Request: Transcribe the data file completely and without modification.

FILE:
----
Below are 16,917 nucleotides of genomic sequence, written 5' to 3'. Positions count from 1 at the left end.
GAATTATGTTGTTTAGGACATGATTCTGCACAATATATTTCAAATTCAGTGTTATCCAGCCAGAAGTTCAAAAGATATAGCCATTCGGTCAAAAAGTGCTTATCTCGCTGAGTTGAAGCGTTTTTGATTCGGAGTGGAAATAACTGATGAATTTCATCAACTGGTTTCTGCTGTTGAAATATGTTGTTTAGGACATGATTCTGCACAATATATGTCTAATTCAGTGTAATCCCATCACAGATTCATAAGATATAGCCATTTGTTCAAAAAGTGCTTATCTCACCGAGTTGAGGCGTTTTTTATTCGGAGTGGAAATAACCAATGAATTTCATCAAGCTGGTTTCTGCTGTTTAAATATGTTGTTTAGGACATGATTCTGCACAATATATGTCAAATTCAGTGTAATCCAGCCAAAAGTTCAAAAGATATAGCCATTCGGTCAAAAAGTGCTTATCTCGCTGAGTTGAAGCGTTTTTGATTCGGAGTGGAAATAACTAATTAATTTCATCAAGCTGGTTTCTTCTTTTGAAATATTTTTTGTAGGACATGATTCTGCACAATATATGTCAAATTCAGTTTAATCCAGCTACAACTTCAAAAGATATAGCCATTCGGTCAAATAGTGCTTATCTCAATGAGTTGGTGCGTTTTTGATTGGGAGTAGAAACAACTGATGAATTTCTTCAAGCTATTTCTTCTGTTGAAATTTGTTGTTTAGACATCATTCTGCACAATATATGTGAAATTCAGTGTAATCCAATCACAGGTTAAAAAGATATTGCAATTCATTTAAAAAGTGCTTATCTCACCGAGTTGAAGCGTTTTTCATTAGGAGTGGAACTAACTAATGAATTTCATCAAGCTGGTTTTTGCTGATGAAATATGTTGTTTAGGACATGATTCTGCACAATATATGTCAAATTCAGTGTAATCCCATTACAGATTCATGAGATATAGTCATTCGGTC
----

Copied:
Below are 16,917 nucleotides of genomic sequence, written 5' to 3'. Positions count from 1 at the left end.
GAATTATGTTGTTTAGGACATGATTCTGCACAATATATTTCAAATTCAGTGTTATCCAGCCAGAAGTTCAAAAGATATAGCCATTCGGTCAAAAAGTGCTTATCTCGCTGAGTTGAAGCGTTTTTGATTCGGAGTGGAAATAACTGATGAATTTCATCAACTGGTTTCTGCTGTTGAAATATGTTGTTTAGGACATGATTCTGCACAATATATGTCTAATTCAGTGTAATCCCATCACAGATTCATAAGATATAGCCATTTGTTCAAAAAGTGCTTATCTCACCGAGTTGAGGCGTTTTTTATTCGGAGTGGAAATAACCAATGAATTTCATCAAGCTGGTTTCTGCTGTTTAAATATGTTGTTTAGGACATGATTCTGCACAATATATGTCAAATTCAGTGTAATCCAGCCAAAAGTTCAAAAGATATAGCCATTCGGTCAAAAAGTGCTTATCTCGCTGAGTTGAAGCGTTTTTGATTCGGAGTGGAAATAACTAATTAATTTCATCAAGCTGGTTTCTTCTTTTGAAATATTTTTTGTAGGACATGATTCTGCACAATATATGTCAAATTCAGTTTAATCCAGCTACAACTTCAAAAGATATAGCCATTCGGTCAAATAGTGCTTATCTCAATGAGTTGGTGCGTTTTTGATTGGGAGTAGAAACAACTGATGAATTTCTTCAAGCTATTTCTTCTGTTGAAATTTGTTGTTTAGACATCATTCTGCACAATATATGTGAAATTCAGTGTAATCCAATCACAGGTTAAAAAGATATTGCAATTCATTTAAAAAGTGCTTATCTCACCGAGTTGAAGCGTTTTTCATTAGGAGTGGAACTAACTAATGAATTTCATCAAGCTGGTTTTTGCTGATGAAATATGTTGTTTAGGACATGATTCTGCACAATATATGTCAAATTCAGTGTAATCCCATTACAGATTCATGAGATATAGTCATTCGGTC